Attending church on Sunday I experienced first-hand how much our faith helps us to be resilient. Research shows the importance of having a strong, supportive network and being part of a local church family provides that.

Before the service begins we greet one another. It is always good to feel welcomed, to be acknowledged with a warm smile and even a hug. Here is a place where I belong.

Then we begin to sing our praises to God. I love singing, and again research and experience show how helpful music and singing can be in lifting one’s mood. The words too are so inspiring. Today we sing about God’s faithfulness, and remind ourselves that God is our rock in times of trouble, that he lifts us up when we feel down. Without realising it we are re-framing our thoughts, turning them from negative ones to positive, faith-filled thoughts.

A few people lead us in prayer. Resilient people have a strong sense of the transcendent apparently, and that is what prayer gives us, the awareness that God is there, is interested in us, and is in control.

Scripture is read (Isaiah 61:1-3) and the promises of God give us hope that he can exchange our spirit of despair for a garment of praise. Emotions that have disturbed us begin to calm down and peace is restored. An optimistic outlook is key to resilience.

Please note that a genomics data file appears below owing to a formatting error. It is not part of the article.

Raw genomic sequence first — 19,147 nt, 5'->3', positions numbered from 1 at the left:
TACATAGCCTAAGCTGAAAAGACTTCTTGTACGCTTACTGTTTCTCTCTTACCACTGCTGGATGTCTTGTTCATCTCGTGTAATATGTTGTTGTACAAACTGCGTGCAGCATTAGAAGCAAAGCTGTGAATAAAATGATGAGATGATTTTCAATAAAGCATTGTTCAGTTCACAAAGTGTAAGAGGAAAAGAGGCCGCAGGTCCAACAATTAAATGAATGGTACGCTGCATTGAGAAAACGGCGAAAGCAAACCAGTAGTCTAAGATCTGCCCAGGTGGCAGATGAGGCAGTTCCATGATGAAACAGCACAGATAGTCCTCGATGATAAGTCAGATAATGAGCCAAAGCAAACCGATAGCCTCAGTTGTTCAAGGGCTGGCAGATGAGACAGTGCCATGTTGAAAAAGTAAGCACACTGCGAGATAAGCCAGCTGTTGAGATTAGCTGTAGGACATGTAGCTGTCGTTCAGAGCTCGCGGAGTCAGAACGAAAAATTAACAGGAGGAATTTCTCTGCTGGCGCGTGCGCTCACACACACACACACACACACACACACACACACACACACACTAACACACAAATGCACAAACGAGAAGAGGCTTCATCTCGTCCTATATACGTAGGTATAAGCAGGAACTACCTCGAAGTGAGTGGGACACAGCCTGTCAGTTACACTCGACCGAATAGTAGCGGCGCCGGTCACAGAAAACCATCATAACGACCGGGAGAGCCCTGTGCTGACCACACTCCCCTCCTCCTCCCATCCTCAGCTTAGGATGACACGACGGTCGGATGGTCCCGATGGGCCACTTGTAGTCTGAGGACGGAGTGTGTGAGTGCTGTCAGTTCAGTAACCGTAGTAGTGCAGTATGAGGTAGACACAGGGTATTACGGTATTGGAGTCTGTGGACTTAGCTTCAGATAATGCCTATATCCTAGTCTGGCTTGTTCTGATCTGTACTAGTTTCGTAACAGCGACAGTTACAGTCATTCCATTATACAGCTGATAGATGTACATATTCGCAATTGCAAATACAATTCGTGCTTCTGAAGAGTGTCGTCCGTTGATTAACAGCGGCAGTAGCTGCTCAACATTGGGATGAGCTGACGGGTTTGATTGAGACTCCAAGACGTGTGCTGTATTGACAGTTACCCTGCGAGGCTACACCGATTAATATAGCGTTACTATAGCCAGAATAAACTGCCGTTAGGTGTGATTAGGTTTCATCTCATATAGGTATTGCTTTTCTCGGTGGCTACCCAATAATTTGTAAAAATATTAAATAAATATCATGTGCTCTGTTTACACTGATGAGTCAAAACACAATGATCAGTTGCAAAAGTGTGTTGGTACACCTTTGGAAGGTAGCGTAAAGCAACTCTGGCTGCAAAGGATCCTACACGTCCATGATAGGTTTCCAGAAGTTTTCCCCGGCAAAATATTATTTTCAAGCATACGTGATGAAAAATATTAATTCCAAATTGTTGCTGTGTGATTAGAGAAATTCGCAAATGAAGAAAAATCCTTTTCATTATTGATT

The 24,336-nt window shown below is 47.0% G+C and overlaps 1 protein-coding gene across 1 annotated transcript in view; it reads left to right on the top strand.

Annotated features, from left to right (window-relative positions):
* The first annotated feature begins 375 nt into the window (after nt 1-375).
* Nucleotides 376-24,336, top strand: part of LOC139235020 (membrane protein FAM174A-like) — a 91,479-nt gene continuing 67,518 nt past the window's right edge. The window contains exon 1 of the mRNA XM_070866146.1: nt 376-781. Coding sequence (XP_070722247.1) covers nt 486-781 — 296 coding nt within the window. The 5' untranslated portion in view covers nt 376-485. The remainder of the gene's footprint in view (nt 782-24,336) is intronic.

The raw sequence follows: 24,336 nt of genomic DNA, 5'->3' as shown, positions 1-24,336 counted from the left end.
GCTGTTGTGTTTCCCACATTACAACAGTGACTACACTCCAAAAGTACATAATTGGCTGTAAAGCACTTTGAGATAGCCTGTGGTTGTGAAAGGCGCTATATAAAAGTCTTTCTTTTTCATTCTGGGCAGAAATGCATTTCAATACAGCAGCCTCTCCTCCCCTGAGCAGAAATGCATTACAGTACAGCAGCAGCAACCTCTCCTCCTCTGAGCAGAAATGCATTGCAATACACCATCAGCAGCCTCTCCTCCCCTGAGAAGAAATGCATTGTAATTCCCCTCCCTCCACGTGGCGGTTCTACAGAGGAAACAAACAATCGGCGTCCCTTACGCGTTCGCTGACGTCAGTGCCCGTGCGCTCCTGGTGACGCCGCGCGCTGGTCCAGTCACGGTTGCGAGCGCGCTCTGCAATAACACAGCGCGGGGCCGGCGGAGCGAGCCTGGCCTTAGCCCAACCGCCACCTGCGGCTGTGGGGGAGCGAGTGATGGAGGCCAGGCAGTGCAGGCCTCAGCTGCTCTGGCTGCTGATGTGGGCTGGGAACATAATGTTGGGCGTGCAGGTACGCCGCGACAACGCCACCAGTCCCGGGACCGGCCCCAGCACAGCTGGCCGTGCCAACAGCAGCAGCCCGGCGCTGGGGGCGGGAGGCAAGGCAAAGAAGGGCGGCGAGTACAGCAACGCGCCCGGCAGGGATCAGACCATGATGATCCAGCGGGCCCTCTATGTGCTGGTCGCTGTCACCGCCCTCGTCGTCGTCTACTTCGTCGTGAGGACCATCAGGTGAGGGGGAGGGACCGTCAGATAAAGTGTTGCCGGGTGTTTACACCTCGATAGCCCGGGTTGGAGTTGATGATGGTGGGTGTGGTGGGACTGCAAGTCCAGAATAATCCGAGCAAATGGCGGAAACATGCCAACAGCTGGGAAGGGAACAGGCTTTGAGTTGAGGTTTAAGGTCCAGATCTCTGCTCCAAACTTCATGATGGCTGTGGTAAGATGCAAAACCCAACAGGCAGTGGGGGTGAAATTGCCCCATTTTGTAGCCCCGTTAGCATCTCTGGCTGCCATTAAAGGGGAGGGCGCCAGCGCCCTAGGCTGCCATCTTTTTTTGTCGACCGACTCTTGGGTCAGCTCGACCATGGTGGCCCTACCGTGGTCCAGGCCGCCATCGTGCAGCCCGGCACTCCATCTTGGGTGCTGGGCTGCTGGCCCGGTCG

A couple share a testimony of how God has provided for them in the course of a life time of discipleship. They are so grateful to God and we all reflect on his goodness towards us as well. Being thankful helps us to maintain perspective, another essential aspect of resilience.

We share communion together, giving our attention to the cross and the love of God. We sing again, ‘All that we need is found in you’, words which I love and which remind me of the resources I have in Christ to cope with life’s challenges.

The meeting closes and we get the room ready for Messy Church later in the afternoon. Many of us will be taking part in a variety of ways and serving the young families in our local community. Those who look outwards and care for others are apparently more resilient, so service like this is good for us. Hard work, but beneficial to our own well-being. It gives us a sense of meaning and purpose.

And so the day draws to a close. We are tired, but we feel built up as well. Our faith has been strengthened, we have opened ourselves to God, and we have connected deeply with other people. Unconsciously, and without realising it, we have increased our resilience simply by doing what Christian people should do.